Background: Data suggest that androgenetic alopecia is a process dependent on dihydrotestosterone (DHT) and type 2 5alpha-reductase. Finasteride is a type 2 5alpha-reductase inhibitor that has been shown to slow further hair loss and improve hair growth in men with androgenetic alopecia.
Objective: We attempted to determine the effect of finasteride on scalp skin and serum androgens.
Methods: Men with androgenetic alopecia (N = 249) underwent scalp biopsies before and after receiving 0.01, 0.05, 0.2, 1, or 5 mg daily of finasteride or placebo for 42 days.
Results: Scalp skin DHT levels declined significantly by 13.0% with placebo and by 14.9%, 61.6%, 56. 5%, 64.1%, and 69.4% with 0.01, 0.05, 0.2, 1, and 5 mg doses of finasteride, respectively. Serum DHT levels declined significantly (P <.001) by 49.5%, 68.6%, 71.4%, and 72.2% in the 0.05, 0.2, 1, and 5 mg finasteride treatment groups, respectively.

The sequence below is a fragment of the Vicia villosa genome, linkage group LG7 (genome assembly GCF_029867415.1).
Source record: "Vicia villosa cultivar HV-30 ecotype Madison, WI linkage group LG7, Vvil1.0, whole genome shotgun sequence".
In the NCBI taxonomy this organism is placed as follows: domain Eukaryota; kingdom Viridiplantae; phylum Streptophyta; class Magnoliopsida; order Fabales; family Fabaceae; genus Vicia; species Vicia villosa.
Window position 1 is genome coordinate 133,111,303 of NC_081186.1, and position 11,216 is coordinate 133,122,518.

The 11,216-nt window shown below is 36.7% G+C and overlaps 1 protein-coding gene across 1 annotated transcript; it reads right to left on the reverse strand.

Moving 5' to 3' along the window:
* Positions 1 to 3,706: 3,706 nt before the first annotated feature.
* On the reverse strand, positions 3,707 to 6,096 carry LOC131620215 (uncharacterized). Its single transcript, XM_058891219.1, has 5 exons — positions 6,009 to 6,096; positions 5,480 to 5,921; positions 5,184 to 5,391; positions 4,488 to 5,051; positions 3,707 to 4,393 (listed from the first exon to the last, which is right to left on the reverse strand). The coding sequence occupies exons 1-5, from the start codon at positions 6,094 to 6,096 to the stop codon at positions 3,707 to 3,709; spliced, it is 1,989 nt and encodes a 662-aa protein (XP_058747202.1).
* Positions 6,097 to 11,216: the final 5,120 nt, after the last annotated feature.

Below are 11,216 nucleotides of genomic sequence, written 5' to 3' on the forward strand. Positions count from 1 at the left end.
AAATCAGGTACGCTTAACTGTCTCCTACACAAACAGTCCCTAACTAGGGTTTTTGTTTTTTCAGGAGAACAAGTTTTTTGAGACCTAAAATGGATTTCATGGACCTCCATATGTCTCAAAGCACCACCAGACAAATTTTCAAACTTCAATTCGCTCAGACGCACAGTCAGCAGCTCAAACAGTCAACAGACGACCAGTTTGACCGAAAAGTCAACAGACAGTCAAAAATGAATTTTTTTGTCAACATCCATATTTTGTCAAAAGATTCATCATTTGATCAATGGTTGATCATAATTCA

Conclusion: In this study, doses of finasteride as low as 0.2 mg per day maximally decreased both scalp skin and serum DHT levels. These data support the rationale used to conduct clinical trials in men with male pattern hair loss at doses of finasteride between 0.2 and 5 mg.